How the violin helped a bird curator find the music in nature

Categories: Annual Fund Drive, ASC, Blog, Cultural Partners

By Bernie Petit
Communications Manager 

The earth has music for those who listen.

Amber Rosintoski of the Carolina Raptor Center is pictured with Skoshi, a 26-year-old red-tailed hawk that came to the center blind in one eye, meaning it could not find food in the wild.
Amber Rosintoski of the Carolina Raptor Center is pictured with Skoshi, a 26-year-old red-tailed hawk that came to the center blind in one eye because of a genetic defect, meaning it could not find food in the wild.

Shakespeare knew it and so does Amber Rosintoski, who oversees nearly 100 birds of prey as the curator of the Carolina Raptor Center collection.

Before she fell in love with birds, Rosintoski grew up playing the violin in Mount Pleasant, S.C. She picked up the instrument in elementary school and would stay inside during recess to practice.

“I got to play a simple song and I thought it was so wonderful,” she said.

Music eventually led her to her local school of the arts (“I don’t think I was the kind of kid that would have survived in the real high school setting,” she said) and to the College of Charleston, where she played in the orchestra and majored in biology.

And while it might sound odd, a part-time job she took at the South Carolina Aquarium in Charleston during her college years inspired her to pursue a more bird-oriented career. That’s because, in addition to the expected underwater creatures, the aquarium also featured several birds and Rosintoski enjoyed working with them.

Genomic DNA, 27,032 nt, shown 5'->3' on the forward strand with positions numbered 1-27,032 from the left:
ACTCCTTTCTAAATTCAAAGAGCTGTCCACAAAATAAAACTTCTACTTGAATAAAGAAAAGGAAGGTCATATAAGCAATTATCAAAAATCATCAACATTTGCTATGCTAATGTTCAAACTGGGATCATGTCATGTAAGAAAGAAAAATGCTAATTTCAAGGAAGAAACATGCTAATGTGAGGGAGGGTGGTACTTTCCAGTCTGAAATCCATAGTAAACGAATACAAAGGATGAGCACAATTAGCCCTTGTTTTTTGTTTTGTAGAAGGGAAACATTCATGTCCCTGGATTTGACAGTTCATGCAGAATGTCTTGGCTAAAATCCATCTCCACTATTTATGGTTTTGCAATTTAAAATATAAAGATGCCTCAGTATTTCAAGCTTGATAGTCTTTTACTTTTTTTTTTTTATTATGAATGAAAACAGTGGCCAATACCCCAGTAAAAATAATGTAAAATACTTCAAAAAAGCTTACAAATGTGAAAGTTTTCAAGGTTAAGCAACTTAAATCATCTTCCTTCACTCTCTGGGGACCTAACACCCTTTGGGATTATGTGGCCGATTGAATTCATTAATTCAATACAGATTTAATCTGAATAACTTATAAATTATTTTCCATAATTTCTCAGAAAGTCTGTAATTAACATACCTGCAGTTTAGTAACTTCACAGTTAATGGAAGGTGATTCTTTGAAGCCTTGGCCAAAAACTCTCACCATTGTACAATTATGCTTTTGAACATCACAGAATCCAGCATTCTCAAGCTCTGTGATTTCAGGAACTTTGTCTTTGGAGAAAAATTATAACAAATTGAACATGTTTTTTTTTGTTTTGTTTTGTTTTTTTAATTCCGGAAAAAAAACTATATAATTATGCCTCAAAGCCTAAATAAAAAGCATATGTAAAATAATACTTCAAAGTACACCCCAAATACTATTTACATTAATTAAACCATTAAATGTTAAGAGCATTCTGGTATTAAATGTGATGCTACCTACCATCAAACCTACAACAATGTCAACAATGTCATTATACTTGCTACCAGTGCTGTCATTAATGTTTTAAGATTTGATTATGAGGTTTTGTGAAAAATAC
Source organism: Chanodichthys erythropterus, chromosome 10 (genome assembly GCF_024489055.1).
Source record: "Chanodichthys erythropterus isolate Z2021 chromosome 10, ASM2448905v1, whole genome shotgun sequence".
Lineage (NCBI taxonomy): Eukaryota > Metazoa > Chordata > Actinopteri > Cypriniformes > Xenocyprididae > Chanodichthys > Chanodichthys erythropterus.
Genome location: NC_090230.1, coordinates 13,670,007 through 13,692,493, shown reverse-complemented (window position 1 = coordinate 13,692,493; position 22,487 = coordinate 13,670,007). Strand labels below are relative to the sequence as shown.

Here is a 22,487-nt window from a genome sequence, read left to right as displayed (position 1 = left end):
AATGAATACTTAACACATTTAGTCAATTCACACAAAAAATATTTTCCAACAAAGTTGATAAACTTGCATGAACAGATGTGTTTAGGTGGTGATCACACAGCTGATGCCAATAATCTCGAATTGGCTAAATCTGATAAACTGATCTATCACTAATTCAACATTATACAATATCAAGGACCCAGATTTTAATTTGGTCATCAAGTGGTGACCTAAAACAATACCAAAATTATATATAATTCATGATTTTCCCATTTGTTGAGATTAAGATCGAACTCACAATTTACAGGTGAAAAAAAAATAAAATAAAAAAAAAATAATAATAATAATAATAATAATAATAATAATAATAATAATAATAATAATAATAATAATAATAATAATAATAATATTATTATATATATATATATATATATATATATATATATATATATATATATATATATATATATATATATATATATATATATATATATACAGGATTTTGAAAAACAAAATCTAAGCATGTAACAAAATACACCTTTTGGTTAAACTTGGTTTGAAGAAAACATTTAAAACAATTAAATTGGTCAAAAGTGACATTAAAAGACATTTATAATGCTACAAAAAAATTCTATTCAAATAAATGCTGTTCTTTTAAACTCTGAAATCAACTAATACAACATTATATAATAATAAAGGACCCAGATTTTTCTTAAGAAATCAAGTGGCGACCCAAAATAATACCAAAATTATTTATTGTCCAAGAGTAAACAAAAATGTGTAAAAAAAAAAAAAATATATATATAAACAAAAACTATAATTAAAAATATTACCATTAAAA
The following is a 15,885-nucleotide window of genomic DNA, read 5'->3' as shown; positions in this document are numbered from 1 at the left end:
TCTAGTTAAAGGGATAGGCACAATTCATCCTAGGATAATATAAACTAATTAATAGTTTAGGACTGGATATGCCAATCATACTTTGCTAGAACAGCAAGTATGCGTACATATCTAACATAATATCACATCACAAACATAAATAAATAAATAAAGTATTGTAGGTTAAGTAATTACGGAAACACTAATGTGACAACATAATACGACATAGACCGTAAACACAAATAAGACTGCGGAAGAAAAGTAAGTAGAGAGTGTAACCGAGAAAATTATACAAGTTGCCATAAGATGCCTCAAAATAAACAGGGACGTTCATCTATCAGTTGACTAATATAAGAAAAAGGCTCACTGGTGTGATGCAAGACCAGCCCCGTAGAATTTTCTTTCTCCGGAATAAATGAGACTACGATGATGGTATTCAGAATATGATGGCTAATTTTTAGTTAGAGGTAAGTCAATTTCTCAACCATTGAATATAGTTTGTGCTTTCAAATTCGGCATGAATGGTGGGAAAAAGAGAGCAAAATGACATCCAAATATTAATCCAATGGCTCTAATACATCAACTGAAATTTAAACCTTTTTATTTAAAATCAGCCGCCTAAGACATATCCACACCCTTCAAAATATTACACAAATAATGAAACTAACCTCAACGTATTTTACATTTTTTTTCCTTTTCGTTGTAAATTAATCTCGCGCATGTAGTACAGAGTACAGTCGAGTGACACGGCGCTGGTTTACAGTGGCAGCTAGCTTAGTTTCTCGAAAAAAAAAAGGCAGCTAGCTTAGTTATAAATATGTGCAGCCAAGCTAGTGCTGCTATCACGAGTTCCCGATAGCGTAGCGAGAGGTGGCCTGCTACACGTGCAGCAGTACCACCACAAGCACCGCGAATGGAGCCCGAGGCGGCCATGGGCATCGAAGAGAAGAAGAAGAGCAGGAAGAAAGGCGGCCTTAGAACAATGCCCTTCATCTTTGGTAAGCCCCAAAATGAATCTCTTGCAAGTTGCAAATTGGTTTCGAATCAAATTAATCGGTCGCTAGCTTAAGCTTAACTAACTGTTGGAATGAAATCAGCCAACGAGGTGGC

“I felt passionate about birds,” she said. “They’re gorgeous, wonderful and they can fly.”

One of the cultural sector contributors featured in 2014 Arts & Science Council Annual Fund Drive campaign materials, Rosintoski joined the Carolina Raptor Center in 2007. The Raptor Center is one of more than 20 cultural organizations in Mecklenburg County that receives unrestricted operating support through ASC.

An avid bird watcher, Rosintoski is able to make a clear connection between the winged creatures she observes and the musical background that gave her the confidence to pursue her dreams.

“The reason I love birds is directly tied to my passion for music,” she said. “You don’t always see the birds – a lot of it is listening. Their music is absolutely stunning, especially during breeding season when you have these songbirds singing beautiful music.”

ASC is You & Me finding – and appreciating – the music in nature.

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